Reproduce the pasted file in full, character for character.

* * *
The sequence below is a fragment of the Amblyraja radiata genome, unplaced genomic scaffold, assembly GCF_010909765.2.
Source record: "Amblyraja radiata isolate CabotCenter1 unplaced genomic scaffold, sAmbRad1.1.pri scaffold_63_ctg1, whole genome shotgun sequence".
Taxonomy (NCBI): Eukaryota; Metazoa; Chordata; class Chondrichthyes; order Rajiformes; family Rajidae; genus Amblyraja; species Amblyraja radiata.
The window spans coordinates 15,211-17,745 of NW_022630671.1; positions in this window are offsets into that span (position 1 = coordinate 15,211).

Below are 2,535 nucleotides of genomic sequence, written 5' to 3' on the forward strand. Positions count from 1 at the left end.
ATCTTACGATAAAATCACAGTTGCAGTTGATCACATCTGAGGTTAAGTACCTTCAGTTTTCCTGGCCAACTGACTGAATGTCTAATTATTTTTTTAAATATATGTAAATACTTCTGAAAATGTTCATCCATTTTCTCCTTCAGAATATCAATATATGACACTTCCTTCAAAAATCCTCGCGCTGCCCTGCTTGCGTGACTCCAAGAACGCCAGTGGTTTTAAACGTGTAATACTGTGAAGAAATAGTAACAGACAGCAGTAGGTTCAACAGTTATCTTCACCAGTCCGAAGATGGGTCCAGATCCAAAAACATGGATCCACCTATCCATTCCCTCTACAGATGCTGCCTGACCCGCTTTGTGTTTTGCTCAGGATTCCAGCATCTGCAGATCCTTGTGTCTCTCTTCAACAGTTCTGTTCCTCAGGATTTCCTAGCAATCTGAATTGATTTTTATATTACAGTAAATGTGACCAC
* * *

The sequence below is a fragment of the Amblyraja radiata genome, unplaced genomic scaffold, assembly GCF_010909765.2.
Source record: "Amblyraja radiata isolate CabotCenter1 unplaced genomic scaffold, sAmbRad1.1.pri scaffold_63_ctg1, whole genome shotgun sequence".
Taxonomy (NCBI): Eukaryota; Metazoa; Chordata; class Chondrichthyes; order Rajiformes; family Rajidae; genus Amblyraja; species Amblyraja radiata.
The window spans coordinates 15,211-17,745 of NW_022630671.1; positions in this window are offsets into that span (position 1 = coordinate 15,211).

Below are 2,535 nucleotides of genomic sequence, written 5' to 3' on the forward strand. Positions count from 1 at the left end.
ATCTTACGATAAAATCACAGTTGCAGTTGATCACATCTGAGGTTAAGTACCTTCAGTTTTCCTGGCCAACTGACTGAATGTCTAATTATTTTTTTAAATATATGTAAATACTTCTGAAAATGTTCATCCATTTTCTCCTTCAGAATATCAATATATGACACTTCCTTCAAAAATCCTCGCGCTGCCCTGCTTGCGTGACTCCAAGAACGCCAGTGGTTTTAAACGTGTAATACTGTGAAGAAATAGTAACAGACAGCAGTAGGTTCAACAGTTATCTTCACCAGTCCGAAGATGGGTCCAGATCCAAAAACATGGATCCACCTATCCATTCCCTCTACAGATGCTGCCTGACCCGCTTTGTGTTTTGCTCAGGATTCCAGCATCTGCAGATCCTTGTGTCTCTCTTCAACAGTTCTGTTCCTCAGGATTTCCTAGCAATCTGAATTGATTTTTATATTACAGTAAATGTGACCAC